Continuing the steady march up Mt. Sharp, Curiosity drove 18.3 m to bring us closer to a series of features being called megaripples, which are darker and larger ripples than were seen on the Bagnold Dunes. Touch-and-go was again the option for this plan (see Sols 1684 and 1685), and GEO made use of it with contact science on two targets, "Newport Ledge" and "Sugarloaf Mountain." These two targets are the closest two rocks protruding above the sand in the Navcam image above. MAHLI will target Newport Ledge to gauge grain size and distribution. A series of observations by APXS and ChemCam on Newport Ledge will continue to investigate the variations in the Murray bedrock over the course of the ascent up Mt. Sharp. Mastcam will target Newport Ledge and Sugarloaf Mountain to look at stratification and layering. After a drive that should take Curiosity to the edge of the megaripples, ChemCam will perform an AEGIS activity, and Navcam will document the new surroundings.
In working as the ENV theme lead today, I planned a pair of afternoon dust observations with Mastcam, looking in the direction of the sun and towards the crater rim (a line-of-sight extinction). As usual, REMS will capture the top of the hour five-minute observations and hour-long blocks of environmental measurements. In addition, a two-hour block of high-resolution data for the humidity sensor will be taken in the early morning. The high-resolution capture of humidity data is only sparingly used because it requires the ground temperature and wind sensors to be turned off as the heat they generate interferes with the humidity measurements. A DAN passive and post-drive active measurement will be acquired as well.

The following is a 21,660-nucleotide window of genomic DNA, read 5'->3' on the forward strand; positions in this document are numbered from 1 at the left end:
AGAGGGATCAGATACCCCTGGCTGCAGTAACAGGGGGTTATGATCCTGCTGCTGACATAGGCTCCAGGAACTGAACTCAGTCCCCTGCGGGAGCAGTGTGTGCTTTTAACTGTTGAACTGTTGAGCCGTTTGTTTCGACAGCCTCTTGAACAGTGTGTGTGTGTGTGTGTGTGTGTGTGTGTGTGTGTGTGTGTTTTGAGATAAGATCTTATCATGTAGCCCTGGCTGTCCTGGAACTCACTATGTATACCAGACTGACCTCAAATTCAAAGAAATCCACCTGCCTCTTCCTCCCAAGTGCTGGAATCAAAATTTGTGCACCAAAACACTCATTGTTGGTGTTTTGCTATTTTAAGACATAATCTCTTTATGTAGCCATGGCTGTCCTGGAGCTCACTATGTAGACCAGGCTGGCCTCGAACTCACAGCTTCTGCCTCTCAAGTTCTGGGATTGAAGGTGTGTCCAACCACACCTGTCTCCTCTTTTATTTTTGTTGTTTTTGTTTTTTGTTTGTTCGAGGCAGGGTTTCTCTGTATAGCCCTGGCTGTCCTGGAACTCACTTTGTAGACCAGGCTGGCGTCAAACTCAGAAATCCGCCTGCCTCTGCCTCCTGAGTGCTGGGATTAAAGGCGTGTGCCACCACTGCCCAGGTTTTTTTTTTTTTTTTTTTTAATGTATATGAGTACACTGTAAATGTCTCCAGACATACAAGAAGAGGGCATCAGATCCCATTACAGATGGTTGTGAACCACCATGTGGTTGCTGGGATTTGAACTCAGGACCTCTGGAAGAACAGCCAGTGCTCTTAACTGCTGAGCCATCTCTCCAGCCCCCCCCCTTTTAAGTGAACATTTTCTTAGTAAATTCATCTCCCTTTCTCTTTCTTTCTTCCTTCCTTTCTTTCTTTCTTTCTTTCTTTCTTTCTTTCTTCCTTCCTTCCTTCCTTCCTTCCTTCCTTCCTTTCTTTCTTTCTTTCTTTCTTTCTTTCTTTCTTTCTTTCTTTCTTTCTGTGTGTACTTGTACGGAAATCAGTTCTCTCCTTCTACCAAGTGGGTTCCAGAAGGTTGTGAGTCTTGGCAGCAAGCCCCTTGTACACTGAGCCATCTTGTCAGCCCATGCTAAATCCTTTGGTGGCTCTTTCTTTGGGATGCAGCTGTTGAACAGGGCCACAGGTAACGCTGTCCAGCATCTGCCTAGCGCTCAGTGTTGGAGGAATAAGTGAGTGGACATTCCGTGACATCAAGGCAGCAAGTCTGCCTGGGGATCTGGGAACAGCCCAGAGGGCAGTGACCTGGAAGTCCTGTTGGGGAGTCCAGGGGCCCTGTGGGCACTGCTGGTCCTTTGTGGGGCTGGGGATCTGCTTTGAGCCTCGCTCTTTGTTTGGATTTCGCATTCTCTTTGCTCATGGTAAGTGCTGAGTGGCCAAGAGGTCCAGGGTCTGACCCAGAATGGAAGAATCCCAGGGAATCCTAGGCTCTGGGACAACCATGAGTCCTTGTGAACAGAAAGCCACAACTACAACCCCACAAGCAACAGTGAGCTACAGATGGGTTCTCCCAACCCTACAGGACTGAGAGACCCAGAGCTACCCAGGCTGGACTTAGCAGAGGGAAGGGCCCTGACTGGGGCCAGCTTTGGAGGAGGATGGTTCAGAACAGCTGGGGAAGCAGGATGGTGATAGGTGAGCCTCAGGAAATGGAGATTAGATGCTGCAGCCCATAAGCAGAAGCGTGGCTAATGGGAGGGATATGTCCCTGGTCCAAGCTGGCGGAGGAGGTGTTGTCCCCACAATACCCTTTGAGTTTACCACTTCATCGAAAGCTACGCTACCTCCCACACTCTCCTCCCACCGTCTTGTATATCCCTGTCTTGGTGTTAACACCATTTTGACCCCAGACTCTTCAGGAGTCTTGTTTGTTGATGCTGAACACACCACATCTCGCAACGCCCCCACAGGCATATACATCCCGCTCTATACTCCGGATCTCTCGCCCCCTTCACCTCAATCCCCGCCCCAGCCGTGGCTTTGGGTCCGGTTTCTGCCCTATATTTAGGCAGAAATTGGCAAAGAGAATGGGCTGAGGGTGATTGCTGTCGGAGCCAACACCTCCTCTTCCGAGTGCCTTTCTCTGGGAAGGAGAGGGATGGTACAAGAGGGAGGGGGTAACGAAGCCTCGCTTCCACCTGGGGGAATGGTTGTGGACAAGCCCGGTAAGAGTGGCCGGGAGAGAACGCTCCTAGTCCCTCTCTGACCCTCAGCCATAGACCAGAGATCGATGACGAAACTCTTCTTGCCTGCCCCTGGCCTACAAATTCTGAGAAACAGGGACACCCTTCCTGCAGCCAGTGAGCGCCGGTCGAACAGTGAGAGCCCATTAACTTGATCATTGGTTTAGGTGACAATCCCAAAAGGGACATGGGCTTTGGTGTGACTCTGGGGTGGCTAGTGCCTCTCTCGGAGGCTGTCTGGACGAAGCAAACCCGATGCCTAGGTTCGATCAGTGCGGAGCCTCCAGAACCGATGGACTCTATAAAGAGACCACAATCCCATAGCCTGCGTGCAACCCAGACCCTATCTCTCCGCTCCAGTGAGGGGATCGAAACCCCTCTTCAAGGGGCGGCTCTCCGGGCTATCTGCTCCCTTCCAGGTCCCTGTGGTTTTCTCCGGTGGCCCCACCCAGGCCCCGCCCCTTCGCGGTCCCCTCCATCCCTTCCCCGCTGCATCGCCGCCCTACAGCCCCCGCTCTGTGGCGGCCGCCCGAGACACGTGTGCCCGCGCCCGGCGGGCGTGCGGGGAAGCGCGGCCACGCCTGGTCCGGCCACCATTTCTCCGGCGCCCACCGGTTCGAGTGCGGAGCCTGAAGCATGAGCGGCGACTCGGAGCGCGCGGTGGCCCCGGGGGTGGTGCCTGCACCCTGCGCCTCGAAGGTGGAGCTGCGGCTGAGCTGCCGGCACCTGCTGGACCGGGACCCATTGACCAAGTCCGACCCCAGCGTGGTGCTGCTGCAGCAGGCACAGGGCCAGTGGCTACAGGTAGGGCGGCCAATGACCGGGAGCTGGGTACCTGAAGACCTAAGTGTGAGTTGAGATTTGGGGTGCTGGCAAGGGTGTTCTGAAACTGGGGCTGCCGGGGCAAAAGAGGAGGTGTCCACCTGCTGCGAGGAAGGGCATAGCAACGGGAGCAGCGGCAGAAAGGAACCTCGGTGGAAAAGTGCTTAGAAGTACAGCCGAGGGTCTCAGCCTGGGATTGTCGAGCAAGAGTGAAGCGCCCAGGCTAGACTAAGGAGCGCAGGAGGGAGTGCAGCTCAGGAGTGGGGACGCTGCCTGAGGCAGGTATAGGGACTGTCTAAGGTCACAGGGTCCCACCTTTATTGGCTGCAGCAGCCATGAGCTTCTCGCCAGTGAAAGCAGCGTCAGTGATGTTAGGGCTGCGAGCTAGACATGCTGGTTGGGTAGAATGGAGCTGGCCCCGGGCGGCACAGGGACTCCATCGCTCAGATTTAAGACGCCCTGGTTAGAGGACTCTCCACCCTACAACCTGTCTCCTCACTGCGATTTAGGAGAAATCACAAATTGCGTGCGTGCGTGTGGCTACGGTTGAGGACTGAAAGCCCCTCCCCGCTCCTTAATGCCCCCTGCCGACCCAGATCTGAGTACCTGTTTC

Dates of planned rover activities described in these reports are subject to change due to a variety of factors related to the Martian environment, communication relays and rover status.
Curiosity successfully followed her tracks and is back near the Encanto drill site! With a beautiful workspace in view, the science and operations team had a busy day of planning on the “Marker band” surface.
February 6, 2023
Today we made a three-sol plan for the weekend including contact science, lot of imaging, and a long drive back toward the previously attempted marker band drill target, Encanto.
February 5, 2023
The drive in our last plan took us to an area that appeared somewhat smoother and brighter from orbit (as well as from drive direction imaging) on the so-called “Marker band” that we have been investigating.
February 1, 2023
The Sol 3727 drive went well, positioning the rover at the transition in the Marker Band that was the goal of the drive.
January 30, 2023
Today we came in to see another really beautiful workspace.
January 27, 2023
Your blogger is a little tired right now… I am just back from a field trip to the salt flats in Botswana, guided by colleagues from BUIST University, walking, viewing and sampling in 38 °C heat.
January 25, 2023
Despite giving it the “old college try,” Curiosity’s attempt to drill into the Marker Band at the “Encanto” site did not reach sampling depth.
January 23, 2023
In the previous plan, Curiosity conducted a preliminary assessment of the potential drill target “Encanto” (as seen in the above MAHLI image) and today we received the data.
January 20, 2023
Yesterday’s plan executed successfully including a short bump that placed us in front of an interesting block that may just contain our next drilled target!
January 18, 2023
Curiosity's science and engineering team members were back at it today after a holiday long weekend, while Curiosity itself was ready and waiting after its own soliday weekend.
January 17, 2023
We received the data that we had been missing during Wednesday’s planning, so we hit the ground running today, ready to plan for contact science and our drive onto the Marker Band in this new location!
January 16, 2023
At this point in the mission, the team is very good at responding to tactical surprises.
January 11, 2023
Mastcam image of the 3708 workspace.
January 10, 2023
Curiosity is continuing to make the most of the new year – both on Earth and on Mars which recently entered Mars Year 37, only a few days before the new year on Earth.
January 6, 2023
The team came into our first day of planning for 2023 to learn that all our holiday activities had executed as expected!
January 3, 2023